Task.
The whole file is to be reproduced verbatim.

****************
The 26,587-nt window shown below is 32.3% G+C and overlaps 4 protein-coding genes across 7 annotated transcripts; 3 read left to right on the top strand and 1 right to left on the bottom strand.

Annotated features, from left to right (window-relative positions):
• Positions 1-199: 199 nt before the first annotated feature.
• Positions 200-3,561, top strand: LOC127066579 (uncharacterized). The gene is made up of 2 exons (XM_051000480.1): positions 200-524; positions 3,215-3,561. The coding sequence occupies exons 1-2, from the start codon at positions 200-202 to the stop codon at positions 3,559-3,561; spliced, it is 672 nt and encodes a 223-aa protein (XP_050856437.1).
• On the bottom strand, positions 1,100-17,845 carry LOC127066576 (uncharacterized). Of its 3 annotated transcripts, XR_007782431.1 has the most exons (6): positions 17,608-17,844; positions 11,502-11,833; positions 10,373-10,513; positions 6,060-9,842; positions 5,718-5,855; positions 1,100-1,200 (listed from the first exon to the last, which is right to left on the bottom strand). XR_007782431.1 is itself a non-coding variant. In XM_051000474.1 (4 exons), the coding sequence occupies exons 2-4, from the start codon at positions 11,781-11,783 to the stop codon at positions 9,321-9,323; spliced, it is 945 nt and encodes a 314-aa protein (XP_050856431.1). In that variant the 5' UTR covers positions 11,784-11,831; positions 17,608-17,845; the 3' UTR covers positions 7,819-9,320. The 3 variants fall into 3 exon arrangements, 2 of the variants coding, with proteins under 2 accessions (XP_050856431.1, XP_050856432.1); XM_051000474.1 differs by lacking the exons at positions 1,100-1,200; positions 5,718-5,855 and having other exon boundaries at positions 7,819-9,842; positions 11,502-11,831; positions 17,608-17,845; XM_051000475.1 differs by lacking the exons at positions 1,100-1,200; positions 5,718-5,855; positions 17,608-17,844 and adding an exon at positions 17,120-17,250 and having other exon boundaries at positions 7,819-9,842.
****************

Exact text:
The 26,587-nt window shown below is 32.3% G+C and overlaps 4 protein-coding genes across 7 annotated transcripts; 3 read left to right on the top strand and 1 right to left on the bottom strand.

Annotated features, from left to right (window-relative positions):
• Positions 1-199: 199 nt before the first annotated feature.
• Positions 200-3,561, top strand: LOC127066579 (uncharacterized). The gene is made up of 2 exons (XM_051000480.1): positions 200-524; positions 3,215-3,561. The coding sequence occupies exons 1-2, from the start codon at positions 200-202 to the stop codon at positions 3,559-3,561; spliced, it is 672 nt and encodes a 223-aa protein (XP_050856437.1).
• On the bottom strand, positions 1,100-17,845 carry LOC127066576 (uncharacterized). Of its 3 annotated transcripts, XR_007782431.1 has the most exons (6): positions 17,608-17,844; positions 11,502-11,833; positions 10,373-10,513; positions 6,060-9,842; positions 5,718-5,855; positions 1,100-1,200 (listed from the first exon to the last, which is right to left on the bottom strand). XR_007782431.1 is itself a non-coding variant. In XM_051000474.1 (4 exons), the coding sequence occupies exons 2-4, from the start codon at positions 11,781-11,783 to the stop codon at positions 9,321-9,323; spliced, it is 945 nt and encodes a 314-aa protein (XP_050856431.1). In that variant the 5' UTR covers positions 11,784-11,831; positions 17,608-17,845; the 3' UTR covers positions 7,819-9,320. The 3 variants fall into 3 exon arrangements, 2 of the variants coding, with proteins under 2 accessions (XP_050856431.1, XP_050856432.1); XM_051000474.1 differs by lacking the exons at positions 1,100-1,200; positions 5,718-5,855 and having other exon boundaries at positions 7,819-9,842; positions 11,502-11,831; positions 17,608-17,845; XM_051000475.1 differs by lacking the exons at positions 1,100-1,200; positions 5,718-5,855; positions 17,608-17,844 and adding an exon at positions 17,120-17,250 and having other exon boundaries at positions 7,819-9,842.